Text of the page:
March 1 Sun rise 7:01am, sunset 6:18pm. Salt Lake temperatures average 49° F / 32° with an average eight or nine days of rain.
March 2 Time to start outdoor composting. Get an enclosed bin if you compost food waste. Position where it will get sun, and get into the habit of rotating it daily (or almost).
March 3 Spare the dandelions! (Or even plant them.) They attract beneficial ladybugs. They are the bee’s first food. Their deep taproot draws soil nutrients closer to the surface. You can eat them. Children love them.
March 4 For fun, if you have the space and light, try growing indoor carrots. Fill a 12-in.-deep pot with potting soil. Water thoroughly. Plant seeds. Water with misting bottle. Needs at least six hours of sunlight each day.
March 5 ‘Bye-bye Mardi Gras beads? Their paint often contains lead, cadmium and other heavy metals. The beads are not biodegradable, either.
March 6 NEW MOON, 9:03. A great day to start something new, like maybe planting by the moon. The next few days would be the time for lettuce and other leafy greens.
March 7 Clover is gaining popularity as a lawn alternative. A legume, it makes its own fertilizer by “fixing” nitrogen from the air into its roots. The drought-resistent clover grows in poor soil and attracts pollinators (unless you mow it). You needn’t even dig up your old lawn: Just cast the seeds over it and water regularly till established. Choose a type that likes the higher pH of Utah’s soils.
March 8 Sing to your seeds. There is evidence that the dulcet sound of a woman’s voice encourages plants to grow, according to the Royal Horticultural Society. Start your warm-weather seedlings (tomatoes, peppers, and eggplants) under grow-lights now.
March 9 Weather permitting, spend some time in your yard tidying up—brown bin collection starts Monday, for those items you’re not equipped to compost.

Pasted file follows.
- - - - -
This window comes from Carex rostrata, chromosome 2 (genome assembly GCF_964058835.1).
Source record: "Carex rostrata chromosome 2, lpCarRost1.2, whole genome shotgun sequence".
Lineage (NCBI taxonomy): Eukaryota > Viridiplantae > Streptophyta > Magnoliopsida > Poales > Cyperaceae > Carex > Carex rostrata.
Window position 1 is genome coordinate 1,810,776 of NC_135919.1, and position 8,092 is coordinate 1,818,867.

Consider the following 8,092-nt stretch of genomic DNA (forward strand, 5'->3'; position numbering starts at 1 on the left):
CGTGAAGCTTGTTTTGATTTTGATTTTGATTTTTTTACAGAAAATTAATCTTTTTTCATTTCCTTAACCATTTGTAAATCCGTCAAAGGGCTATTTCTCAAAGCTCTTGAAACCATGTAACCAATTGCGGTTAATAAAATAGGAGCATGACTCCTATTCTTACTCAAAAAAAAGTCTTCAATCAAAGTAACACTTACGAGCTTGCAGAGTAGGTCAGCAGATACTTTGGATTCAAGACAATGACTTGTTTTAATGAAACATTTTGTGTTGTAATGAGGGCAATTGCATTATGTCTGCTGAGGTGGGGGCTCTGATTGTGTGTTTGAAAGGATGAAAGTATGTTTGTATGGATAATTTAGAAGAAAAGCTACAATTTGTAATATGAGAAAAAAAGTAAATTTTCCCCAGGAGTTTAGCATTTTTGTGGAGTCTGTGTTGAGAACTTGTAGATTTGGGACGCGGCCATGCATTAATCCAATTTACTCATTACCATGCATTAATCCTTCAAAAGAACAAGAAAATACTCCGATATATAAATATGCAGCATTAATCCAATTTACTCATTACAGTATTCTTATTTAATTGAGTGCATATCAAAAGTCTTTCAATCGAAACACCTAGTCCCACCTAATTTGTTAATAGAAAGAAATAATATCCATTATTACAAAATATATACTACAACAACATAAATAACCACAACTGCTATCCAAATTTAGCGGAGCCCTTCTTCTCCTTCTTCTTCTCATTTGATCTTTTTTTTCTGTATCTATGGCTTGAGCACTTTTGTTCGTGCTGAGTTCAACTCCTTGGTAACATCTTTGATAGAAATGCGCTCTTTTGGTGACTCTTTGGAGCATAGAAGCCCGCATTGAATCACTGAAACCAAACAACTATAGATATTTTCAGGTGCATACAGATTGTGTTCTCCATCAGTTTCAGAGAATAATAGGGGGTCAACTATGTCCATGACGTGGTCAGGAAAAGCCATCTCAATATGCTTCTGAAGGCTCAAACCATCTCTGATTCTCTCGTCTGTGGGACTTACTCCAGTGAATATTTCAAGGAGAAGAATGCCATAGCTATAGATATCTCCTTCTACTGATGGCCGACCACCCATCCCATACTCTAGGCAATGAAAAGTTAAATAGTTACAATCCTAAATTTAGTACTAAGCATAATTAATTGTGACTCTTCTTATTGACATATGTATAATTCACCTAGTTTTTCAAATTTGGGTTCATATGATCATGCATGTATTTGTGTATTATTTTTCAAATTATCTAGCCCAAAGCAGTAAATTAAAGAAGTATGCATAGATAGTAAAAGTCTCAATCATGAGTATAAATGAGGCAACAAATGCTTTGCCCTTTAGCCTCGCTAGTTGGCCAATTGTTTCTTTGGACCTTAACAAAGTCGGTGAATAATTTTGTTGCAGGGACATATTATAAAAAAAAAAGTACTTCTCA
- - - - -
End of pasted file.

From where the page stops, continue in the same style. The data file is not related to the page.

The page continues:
March 10 Daylight Saving Time begins. Turn clock one hour deasil (a Scottish Gaelic word for setting your clocks clockwise/forward)!
March 11 Ready for a snooze? A Boston University professor and his wife created National Napping Day in 1999 to spotlight the health benefits of catching up on quality sleep. Americans are more ‘nap-ready’ today than usual after losing an hour of sleep to Daylight Saving Time.
March 12 Window washing solution: 2 cups cold water, 1/4 cup each white vinegar and rubbing alcohol. Mix in a spray bottle. Use on an overcast day so you can see the streaks better.
March 13 Bumblebeewatch.org relies on volunteer bee-spotters. Create an account. Learn how to photograph bees from the photo-tip link. Submit your photo via the website’s record a siting form.
March 14 Albert Einstein’s birthday. “It would be possible to describe everything scientifically, but it would make no sense; it would be without meaning, as if you described a Beethoven symphony as a variation of wave pressure.”
March 15 Got insomnia? Check your chocolate consumption. An after-dinner dark chocolate may have as much caffeine as a soda.